- Although we have found elegant constructions for higher-order operations (tetration, pentation, ...) on ordinals where the left argument is w, we haven't really defined these operations for other left arguments. For finite numbers, it's easy to define, but it may not be that easy for transfinite arguments. We could attempt to define x[4]y, for example, as the smallest ordinal z satisfying z=x^z, but I'm not sure if x[4](y+n) always coincides with the n'th ordinal satisfying this relation. More investigation is necessary to prove this.

- It's not at all clear how to compute that super-fast function F derived from the ordinal Gamma_0. We do know that it's computable, and we do know, at least in theory, that recursing up the Veblen hierarchy will give us a way to compute it. However, a lot of details are missing, among the most important of which is, how to computationally jump from the n'th level of a phi subscript to the next subscript. I've actually explored functions much, much farther past the Ackermann function and its iterates as described above, and I still haven't gotten to phi_phi_1(0) yet. We do know that F must be computable, but how to actually compute it seems intractible at the moment.

- It's possible to move even higher past the Veblen hierarchy: Gamma_0 is merely the first fixed point of the phi function. We can move up to Gamma_1, Gamma_2, ... or even Gamma_Gamma_Gamma_.... I believe these huge ordinals must still be computable, because they are still below the so-called Church-Kleene ordinal \( \omega_1^{\mbox{CK}} \), which is the union of all recursive ordinals. Note that even this ordinal is still countable!! (The first uncountable ordinal \( \omega_1 \) is simply far beyond comprehension.) However, I'm not sure if it's even possible to fathom how to compute functions/operations correspond with the higher Gamma ordinals. If anybody has any ideas, I'd be interested.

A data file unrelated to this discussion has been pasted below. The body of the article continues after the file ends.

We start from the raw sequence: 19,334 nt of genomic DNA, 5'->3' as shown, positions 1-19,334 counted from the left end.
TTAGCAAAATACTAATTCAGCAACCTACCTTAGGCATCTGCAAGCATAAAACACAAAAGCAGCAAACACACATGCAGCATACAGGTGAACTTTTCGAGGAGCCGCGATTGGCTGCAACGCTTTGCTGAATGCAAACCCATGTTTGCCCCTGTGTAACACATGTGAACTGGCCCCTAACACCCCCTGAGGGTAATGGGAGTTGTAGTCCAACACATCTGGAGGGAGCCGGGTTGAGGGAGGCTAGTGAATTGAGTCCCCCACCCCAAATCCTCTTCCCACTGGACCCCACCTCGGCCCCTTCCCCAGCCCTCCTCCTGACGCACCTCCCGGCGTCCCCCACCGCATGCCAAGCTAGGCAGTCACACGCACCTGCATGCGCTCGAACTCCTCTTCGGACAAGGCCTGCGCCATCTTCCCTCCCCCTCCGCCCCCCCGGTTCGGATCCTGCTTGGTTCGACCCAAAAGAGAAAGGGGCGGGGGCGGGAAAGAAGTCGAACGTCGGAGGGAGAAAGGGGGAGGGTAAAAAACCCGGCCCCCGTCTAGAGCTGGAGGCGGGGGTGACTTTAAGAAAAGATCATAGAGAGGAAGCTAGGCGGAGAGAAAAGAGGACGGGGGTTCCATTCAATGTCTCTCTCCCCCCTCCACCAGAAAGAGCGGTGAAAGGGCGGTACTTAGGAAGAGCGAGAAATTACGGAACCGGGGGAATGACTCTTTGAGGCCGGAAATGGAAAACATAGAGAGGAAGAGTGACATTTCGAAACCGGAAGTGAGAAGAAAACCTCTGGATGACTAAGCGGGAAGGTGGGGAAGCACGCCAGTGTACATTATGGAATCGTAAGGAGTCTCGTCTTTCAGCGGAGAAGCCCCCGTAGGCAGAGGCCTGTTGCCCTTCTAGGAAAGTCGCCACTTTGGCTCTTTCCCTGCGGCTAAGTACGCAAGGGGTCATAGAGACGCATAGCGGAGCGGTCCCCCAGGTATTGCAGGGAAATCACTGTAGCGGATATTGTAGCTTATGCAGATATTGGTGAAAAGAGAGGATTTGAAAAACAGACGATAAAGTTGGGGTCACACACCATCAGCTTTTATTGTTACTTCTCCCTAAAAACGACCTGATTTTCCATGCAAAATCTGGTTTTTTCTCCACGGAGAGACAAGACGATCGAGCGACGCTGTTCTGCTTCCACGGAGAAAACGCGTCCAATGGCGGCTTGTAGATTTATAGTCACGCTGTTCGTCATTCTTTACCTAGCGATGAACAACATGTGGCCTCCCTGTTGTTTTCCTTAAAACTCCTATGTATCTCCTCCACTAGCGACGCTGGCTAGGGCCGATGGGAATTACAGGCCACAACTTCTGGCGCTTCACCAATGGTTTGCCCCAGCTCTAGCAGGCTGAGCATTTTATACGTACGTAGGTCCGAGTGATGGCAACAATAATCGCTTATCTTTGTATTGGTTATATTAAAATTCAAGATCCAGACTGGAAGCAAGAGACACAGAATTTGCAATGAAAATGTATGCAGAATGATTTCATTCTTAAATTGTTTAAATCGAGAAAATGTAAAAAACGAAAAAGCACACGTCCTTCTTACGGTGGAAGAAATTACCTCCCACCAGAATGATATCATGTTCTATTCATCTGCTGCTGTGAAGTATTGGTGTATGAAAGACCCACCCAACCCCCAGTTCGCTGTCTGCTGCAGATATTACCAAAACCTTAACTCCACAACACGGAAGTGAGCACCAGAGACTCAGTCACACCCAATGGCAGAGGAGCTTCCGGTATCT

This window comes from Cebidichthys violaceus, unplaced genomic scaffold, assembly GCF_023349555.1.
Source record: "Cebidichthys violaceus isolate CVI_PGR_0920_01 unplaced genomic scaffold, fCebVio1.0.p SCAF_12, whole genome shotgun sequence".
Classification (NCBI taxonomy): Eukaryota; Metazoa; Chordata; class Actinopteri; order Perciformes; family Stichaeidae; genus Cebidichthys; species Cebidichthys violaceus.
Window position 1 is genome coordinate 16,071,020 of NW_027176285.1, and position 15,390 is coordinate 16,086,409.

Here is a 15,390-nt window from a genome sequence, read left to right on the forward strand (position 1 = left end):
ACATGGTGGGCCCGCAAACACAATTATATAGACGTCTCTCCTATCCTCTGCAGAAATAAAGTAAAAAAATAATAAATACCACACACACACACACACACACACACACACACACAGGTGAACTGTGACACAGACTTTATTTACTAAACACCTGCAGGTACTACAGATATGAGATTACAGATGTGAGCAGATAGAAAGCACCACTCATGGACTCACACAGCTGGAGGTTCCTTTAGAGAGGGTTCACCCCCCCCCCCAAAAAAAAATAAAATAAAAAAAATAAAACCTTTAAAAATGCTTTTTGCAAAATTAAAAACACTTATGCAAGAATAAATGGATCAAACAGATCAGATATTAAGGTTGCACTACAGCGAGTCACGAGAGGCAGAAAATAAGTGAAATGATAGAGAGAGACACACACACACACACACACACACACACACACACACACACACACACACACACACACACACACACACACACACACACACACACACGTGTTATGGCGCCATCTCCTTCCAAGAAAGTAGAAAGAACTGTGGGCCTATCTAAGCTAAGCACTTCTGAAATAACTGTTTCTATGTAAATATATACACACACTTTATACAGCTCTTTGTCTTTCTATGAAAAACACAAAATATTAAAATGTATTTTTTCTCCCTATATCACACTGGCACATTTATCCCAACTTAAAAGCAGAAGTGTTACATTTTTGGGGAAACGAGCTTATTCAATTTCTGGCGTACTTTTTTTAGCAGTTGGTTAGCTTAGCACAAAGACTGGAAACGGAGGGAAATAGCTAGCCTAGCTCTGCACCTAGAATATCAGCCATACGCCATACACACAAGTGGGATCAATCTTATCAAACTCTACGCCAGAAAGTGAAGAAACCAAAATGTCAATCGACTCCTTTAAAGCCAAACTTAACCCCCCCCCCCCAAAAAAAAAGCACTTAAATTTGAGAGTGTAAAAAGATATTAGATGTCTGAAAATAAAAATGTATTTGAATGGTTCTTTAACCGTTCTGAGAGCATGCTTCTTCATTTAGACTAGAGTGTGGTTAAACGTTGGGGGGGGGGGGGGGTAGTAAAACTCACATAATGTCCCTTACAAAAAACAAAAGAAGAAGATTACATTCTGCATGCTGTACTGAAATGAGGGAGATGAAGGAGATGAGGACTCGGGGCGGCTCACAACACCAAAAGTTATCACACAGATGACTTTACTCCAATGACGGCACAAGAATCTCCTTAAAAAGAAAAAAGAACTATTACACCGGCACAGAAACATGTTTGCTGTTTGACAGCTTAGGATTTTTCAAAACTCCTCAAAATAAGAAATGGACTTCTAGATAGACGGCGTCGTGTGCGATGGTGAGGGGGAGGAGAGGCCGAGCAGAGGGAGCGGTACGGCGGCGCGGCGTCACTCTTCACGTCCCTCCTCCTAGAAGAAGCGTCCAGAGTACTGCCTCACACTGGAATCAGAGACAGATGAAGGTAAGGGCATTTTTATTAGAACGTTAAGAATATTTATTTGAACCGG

Recently, in the course of trying to find extremely fast-growing computable functions, I stumbled upon a curious connection between Cantor's transfinite ordinals and functions on the natural numbers.

I won't repeat the definition of an ordinal number here, it's easily found on Wikipedia or other online sources. Cantor really only developed ordinal arithmetic up to exponentiation: he got as far as the limit of the sequence \( \omega, \omega^{\omega}, \omega^{\omega^{\omega}}, \ldots \), calling it epsilon_0. This ordinal satisfies the fixed point property x=w^x. After that, he defined other epsilon numbers as subsequent ordinals with the same property.